Nov 282009

Irish Independent – WALK OF THE WEEK – Christopher Somerville

28 November 2009

36. Vinegar Hill Loop, Sperrin Hills, Co. Tyrone

Two separate but related delights awaited Jane and me at the foot of the Barnes Gap – a glorious day of sunshine over the Sperrin Hills, and the sight of Martin McGuigan clambering out of his van with his walking boots on. Inveterate hill walker and mountaineer Martin, fit and springy, is exactly the man you want with you in the Sperrins. This wild range of fells, straddling the waist of County Tyrone, is his native ground; and not only does he know every inch of the hills, he has just been instrumental in putting together the brand new Vinegar Hill Looped Walk around the beautiful and lonely glen of Gorticashel.

‘Mullaghcarn with the peaked head, down there in the south,’ said Martin, pointing out the landscape features from the heights of the narrow Barnes Gap, ‘and the central Sperrins all around us here. Then what I’d call the High Sperrins to the north there through the Gap. Of course we’d never have had this view if it wasn’t for the Ice Age. The glaciers scraped and shaped all the hills you can see; and then when they were melting they formed a huge lake, and when that overflowed it just burst through a weak spot in the rock and formed the Gap itself.’

A landscape with dynamic origins, and an exceptionally beautiful one. From the old stony road that winds like a scarf around the upper shoulders of the Gorticashel glen we looked down into a silent bowl of fields, some green with good grazing, others hazed under bracken and sedge. Abandoned farmsteads lay dotted across the slopes, each rusted roof of corrugated iron an orange blob among tattered shelter trees – eloquent testimony to the hardships faced by small country farms these days.

‘Lazybed strips.’ Martin’s finger pointed out the corduroy rows on the slopes of the glen. We tried to imagine the work involved in wresting a family’s living out of a lazybed. ‘I’ve dug rows like that myself,’ Martin observed. ‘It’s hard enough work. You dig a trench and turn the soil over onto the next ridge, grass to grass, to make a domed top and undercut sides. Spuds and cabbages. The biggest crop I had was half a ton out of ten rows, each maybe twenty yards long. So lazybeds are very effective – but they’d break your back.’

Two ravens passed overhead, planing downwind with a harsh cronk! We paused on Vinegar Hill beside one of the tumbledown cottages, its rafters half smothered with fuchsia and Himalayan balsam, its fireplace choked with tendrils of ivy that were feeling their way blindly, like pale tentacles, out into the room among the wrecks of chairs and dresser. Martin fingered the balsam, ruminating. ‘These flowers were a big thing in my childhood. The bees would go crazy for them, and we’d see how many we could catch in a jam jar before we got stung!’

Down where the Gorticashel Burn ran under a bridge, a ferny old mill house stood hard against the bank, with an ancient potato-digging machine on its mossy cobbles. Sparrows went flocking through a cotoneaster bush on a farmhouse wall. At Scotch Town we found the crossroads guarded by a handsome rooster in a tippet of gleaming ginger feathers. Near Garvagh, as we turned for our homeward step, a great roadside shed stood provisioned for the winter with dried sods of turf.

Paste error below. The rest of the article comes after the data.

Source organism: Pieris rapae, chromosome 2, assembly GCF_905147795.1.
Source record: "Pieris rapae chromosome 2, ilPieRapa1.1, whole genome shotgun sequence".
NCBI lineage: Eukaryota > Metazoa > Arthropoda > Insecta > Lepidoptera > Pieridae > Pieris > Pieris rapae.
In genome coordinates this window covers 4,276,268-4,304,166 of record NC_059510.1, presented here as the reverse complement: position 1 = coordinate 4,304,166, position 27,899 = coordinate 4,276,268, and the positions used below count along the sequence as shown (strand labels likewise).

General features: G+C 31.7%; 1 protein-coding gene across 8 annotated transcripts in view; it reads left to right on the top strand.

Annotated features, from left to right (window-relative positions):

This whole glen speaks eloquently of the life and work of family farms, present and past. Now, with the opening of the Vinegar Hill Loop, cheerful voices will be heard around the abandoned steadings and boots will tread the forgotten green roads of Gorticashel once more.

MAP: OS of Northern Ireland 1:50,000 Discoverer 13; downloadable map/instructions soon to be available at

TRAVEL: From B74 between Plumbridge and Draperstown, follow brown ‘Barnes Gap’ tourist signs. Park in car park/toilet/picnic area (OSNI ref. H 551905) at foot of Mullaghbane Road by ‘Plumbridge 5’ sign.

WALK DIRECTIONS: Walk up the upper Barnes gap road (‘Craignamaddy Circuit/CC, Ulster Way’ sign) past farm (barking dogs!). Right along Magherbrack Road for ⅓ mile; left (552896; CC) along dirt road. Follow it round Gorticashel Glen for 2 miles to road near Irish Town (558873). Right for ⅔ mile to crossroads in Scotch Town (548875; ‘Gortin’ left, ‘Plumbridge’ right). Straight across here and over next 2 crossroads (544875 and 538880) for 1 mile, to pass turning on left (536883 – tarmac stops here). Ahead for 300 metres; right (534885; ‘Vinegar Hill Loop’) on stony lane. Follow it for 1⅓ miles to road (550892). Forward to Barnes Gap road; left to car park.

LENGTH: 7 miles: allow 3 hours


CONDITIONS: Minor roads, country lanes

• views from Barnes Gap – north to High Sperrins, south to Mullaghcarn
• old mill and potato digger at Scotch Town bridge
• standing stone behind hedge near Garvagh (ref. 538881)


ACCOMMODATION: Crosh Lodge, 22 Plumbridge Road, Newtownstewart (024-8166-1421) – £46 dble B&B

OPERATORS/COMPANIES: Walk On The Wild Side (024-8075-8452 or 07714-835-977;

INFORMATION: Walking tour operators, local walks including Discover Ireland’s National Loop Walks and Northern Ireland’s Quality Walks, walking festivals throughout Ireland:;

Vinegar Hill Loop Launch: 12 December 2009; everybody welcome; contact Martin McGuigan on 024-8075-8452 or 07714-835-977;

INFORMATION: Tourist Information Centre, Strule Arts Centre, Omagh (024-8224-7831);;

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